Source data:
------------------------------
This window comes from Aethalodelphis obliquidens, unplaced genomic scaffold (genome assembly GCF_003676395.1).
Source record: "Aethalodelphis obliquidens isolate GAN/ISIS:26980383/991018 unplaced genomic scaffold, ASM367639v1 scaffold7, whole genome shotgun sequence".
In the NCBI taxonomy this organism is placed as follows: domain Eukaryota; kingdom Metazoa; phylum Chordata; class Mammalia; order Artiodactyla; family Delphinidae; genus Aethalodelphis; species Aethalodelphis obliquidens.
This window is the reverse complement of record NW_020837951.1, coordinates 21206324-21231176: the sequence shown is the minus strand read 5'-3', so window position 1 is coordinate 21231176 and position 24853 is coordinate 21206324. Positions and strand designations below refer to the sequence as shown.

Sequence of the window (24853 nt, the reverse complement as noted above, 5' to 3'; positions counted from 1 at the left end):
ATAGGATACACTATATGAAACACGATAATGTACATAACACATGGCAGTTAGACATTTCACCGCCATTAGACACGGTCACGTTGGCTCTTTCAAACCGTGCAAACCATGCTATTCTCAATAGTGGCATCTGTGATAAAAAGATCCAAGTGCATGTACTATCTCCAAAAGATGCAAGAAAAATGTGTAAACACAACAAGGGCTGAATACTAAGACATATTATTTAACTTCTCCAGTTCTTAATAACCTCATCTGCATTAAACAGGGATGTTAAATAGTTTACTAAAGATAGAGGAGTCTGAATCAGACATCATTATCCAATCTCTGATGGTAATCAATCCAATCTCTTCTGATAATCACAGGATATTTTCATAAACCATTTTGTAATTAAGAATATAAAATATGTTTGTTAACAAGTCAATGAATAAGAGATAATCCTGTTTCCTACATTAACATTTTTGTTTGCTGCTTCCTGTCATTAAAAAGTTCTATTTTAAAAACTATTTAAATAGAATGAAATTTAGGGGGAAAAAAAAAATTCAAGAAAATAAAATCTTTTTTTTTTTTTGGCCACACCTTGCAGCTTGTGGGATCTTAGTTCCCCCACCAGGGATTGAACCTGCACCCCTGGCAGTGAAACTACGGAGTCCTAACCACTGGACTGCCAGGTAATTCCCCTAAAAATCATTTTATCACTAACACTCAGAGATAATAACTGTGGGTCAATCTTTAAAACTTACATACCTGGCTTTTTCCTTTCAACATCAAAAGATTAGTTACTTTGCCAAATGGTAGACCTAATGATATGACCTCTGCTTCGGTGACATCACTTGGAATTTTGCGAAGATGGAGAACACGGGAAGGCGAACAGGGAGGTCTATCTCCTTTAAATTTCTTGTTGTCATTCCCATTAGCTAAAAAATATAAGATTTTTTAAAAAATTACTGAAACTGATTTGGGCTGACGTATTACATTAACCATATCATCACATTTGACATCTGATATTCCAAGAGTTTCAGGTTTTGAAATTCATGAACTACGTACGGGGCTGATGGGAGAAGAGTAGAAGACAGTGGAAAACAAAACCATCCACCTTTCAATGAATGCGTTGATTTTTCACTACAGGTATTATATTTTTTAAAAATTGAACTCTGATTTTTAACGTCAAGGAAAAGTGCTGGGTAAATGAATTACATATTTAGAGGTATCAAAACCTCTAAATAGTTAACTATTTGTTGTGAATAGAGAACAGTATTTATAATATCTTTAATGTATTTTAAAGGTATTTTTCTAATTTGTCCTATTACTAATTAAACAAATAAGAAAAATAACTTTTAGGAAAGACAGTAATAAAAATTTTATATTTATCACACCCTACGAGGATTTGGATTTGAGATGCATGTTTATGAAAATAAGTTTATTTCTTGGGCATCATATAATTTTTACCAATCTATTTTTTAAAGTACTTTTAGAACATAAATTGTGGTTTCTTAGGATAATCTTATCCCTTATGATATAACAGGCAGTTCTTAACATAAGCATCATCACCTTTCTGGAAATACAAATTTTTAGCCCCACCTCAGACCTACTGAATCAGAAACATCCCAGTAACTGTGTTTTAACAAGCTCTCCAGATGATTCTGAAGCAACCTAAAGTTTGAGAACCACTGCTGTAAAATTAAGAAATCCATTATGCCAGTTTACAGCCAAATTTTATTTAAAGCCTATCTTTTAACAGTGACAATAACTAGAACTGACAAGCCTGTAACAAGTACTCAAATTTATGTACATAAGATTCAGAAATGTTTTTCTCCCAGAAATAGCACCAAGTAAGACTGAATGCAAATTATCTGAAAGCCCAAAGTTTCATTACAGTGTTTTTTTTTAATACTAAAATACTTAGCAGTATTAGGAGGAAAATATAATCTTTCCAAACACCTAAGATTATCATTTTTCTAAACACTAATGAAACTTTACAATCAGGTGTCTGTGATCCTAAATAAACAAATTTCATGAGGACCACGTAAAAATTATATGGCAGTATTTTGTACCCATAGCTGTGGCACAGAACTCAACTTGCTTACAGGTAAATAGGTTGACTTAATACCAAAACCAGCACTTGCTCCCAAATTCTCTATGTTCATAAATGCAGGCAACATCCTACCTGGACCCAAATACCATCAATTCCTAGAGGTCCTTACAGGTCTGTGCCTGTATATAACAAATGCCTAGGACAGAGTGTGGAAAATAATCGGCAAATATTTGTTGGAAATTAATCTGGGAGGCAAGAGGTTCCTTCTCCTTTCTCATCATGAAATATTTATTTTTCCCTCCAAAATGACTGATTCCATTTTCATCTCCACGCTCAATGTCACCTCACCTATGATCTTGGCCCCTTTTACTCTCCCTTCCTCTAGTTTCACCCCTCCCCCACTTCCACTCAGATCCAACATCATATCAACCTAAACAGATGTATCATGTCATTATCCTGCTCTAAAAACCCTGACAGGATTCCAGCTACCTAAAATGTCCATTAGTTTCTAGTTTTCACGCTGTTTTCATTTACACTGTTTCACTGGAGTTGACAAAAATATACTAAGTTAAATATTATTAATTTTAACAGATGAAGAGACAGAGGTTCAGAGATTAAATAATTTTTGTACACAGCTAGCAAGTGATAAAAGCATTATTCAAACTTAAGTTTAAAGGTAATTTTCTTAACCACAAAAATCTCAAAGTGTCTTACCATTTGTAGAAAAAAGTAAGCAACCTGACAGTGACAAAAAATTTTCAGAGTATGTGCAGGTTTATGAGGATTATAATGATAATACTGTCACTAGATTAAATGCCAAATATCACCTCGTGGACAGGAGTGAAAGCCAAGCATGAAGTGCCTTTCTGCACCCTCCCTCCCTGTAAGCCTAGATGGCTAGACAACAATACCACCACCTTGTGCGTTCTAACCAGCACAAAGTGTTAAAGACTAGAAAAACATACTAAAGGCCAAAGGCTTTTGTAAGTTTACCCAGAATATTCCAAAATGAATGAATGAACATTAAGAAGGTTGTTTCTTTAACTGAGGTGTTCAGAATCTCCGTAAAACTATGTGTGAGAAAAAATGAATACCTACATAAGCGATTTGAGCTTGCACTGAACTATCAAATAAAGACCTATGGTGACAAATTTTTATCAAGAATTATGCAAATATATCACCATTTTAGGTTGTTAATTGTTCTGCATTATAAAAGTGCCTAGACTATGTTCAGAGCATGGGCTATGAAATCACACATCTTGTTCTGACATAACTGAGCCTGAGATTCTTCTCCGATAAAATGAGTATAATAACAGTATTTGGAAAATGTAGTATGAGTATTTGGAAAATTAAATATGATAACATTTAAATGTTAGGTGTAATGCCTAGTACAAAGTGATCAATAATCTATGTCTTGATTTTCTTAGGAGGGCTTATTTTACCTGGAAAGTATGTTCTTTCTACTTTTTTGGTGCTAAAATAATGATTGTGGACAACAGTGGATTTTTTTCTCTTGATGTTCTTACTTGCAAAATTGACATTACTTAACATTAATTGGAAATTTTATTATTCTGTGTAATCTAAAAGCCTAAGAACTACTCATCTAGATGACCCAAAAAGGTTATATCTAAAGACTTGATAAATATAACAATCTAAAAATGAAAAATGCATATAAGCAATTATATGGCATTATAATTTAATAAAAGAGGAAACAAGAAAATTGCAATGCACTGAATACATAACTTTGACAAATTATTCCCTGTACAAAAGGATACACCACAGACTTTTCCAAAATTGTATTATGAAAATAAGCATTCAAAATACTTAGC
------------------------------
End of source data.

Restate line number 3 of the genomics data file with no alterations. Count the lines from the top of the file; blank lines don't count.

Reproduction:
In the NCBI taxonomy this organism is placed as follows: domain Eukaryota; kingdom Metazoa; phylum Chordata; class Mammalia; order Artiodactyla; family Delphinidae; genus Aethalodelphis; species Aethalodelphis obliquidens.